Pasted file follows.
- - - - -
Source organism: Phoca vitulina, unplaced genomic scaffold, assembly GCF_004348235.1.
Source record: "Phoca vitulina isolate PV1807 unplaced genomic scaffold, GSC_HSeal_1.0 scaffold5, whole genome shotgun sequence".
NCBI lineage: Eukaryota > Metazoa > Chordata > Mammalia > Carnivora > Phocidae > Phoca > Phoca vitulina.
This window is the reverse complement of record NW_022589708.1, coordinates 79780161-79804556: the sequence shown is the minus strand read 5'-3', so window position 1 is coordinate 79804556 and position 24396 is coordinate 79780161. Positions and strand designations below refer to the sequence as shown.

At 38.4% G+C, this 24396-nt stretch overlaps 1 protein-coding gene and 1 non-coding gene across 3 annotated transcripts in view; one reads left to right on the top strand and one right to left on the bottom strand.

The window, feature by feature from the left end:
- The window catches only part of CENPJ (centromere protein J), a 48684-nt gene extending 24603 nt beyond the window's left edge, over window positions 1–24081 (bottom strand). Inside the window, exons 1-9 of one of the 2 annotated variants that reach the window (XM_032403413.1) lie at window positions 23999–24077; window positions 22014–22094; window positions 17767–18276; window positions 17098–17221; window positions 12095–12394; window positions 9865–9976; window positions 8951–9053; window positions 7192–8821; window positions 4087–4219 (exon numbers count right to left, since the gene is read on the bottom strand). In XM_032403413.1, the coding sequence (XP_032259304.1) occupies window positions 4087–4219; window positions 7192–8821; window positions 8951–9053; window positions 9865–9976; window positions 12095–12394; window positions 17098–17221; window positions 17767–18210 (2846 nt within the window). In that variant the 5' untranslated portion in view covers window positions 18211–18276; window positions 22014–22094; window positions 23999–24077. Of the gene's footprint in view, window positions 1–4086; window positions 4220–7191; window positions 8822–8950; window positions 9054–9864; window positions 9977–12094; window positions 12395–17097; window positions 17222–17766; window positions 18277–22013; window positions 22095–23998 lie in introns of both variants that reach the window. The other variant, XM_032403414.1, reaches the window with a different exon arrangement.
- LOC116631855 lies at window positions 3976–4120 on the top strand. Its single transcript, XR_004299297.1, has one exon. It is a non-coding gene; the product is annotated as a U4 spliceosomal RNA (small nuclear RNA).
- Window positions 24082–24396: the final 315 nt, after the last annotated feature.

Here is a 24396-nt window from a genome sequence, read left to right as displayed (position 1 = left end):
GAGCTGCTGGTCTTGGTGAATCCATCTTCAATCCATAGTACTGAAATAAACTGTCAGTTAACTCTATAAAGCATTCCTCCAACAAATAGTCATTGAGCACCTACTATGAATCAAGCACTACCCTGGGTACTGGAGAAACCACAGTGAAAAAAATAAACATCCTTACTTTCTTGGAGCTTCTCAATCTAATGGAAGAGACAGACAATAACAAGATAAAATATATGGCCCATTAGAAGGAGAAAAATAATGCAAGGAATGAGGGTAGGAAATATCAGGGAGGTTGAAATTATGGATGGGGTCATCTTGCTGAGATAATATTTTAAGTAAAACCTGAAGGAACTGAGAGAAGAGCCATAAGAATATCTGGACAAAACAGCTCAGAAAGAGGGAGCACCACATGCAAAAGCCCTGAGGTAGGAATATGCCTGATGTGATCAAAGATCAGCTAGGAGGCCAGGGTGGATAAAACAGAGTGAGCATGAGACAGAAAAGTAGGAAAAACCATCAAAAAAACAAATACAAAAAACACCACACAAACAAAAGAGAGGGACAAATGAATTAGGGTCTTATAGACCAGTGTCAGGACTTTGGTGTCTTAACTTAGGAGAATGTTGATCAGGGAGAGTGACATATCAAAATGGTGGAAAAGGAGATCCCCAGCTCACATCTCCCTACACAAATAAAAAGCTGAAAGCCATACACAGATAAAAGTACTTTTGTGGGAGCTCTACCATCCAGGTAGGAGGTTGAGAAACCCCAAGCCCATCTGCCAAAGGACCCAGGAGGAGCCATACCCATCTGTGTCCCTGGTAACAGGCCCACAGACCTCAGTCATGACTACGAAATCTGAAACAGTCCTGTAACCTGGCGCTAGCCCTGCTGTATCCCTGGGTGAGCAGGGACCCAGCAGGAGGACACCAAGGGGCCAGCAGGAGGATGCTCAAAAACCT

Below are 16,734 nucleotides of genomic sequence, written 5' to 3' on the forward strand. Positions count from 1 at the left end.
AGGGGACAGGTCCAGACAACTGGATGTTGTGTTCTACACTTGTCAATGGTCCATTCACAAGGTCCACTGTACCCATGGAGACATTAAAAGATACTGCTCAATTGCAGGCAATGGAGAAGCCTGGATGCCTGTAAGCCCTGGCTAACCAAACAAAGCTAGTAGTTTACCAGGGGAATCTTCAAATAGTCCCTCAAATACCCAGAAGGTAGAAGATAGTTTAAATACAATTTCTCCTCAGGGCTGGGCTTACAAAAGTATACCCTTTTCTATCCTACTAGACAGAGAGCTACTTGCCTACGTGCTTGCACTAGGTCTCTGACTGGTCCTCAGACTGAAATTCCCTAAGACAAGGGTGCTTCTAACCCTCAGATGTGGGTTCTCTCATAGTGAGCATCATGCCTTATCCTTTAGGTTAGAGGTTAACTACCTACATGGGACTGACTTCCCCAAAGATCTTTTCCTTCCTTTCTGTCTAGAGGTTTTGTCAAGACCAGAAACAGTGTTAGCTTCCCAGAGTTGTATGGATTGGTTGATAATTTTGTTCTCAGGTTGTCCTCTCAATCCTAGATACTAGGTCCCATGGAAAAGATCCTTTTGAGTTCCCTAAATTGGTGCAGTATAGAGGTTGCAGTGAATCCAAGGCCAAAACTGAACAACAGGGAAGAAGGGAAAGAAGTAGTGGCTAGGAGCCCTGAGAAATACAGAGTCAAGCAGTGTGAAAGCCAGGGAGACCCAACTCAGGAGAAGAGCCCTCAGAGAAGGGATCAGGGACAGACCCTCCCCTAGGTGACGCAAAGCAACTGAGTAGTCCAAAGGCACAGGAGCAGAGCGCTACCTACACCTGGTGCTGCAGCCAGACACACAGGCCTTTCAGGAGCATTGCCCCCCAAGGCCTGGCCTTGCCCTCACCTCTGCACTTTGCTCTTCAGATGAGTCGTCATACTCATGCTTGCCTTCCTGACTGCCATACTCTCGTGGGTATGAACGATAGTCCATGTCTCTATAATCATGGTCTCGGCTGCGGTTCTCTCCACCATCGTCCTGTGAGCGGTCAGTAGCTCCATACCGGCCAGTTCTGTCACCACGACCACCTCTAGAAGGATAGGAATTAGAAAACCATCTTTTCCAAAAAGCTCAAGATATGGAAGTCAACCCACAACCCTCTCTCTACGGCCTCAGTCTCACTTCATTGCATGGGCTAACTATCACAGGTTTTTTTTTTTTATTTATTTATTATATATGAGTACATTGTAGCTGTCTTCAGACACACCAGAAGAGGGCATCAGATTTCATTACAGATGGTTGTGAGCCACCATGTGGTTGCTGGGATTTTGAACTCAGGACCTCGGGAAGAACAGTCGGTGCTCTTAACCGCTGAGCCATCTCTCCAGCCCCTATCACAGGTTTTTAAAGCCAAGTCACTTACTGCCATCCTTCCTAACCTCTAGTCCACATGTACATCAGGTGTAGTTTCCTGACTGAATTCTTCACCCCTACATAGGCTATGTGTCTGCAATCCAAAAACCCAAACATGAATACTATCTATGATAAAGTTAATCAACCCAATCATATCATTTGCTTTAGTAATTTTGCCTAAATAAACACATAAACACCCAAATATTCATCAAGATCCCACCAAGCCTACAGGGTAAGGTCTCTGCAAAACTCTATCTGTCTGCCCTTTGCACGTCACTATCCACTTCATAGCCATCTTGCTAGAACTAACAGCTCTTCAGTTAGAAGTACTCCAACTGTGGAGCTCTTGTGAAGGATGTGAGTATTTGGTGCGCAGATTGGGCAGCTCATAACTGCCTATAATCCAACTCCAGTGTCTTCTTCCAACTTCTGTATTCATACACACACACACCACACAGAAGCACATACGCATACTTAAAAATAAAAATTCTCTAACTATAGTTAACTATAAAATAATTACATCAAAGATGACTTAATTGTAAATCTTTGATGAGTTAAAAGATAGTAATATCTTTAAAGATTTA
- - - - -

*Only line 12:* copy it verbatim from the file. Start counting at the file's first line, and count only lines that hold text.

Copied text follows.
Below are 16,734 nucleotides of genomic sequence, written 5' to 3' on the forward strand. Positions count from 1 at the left end.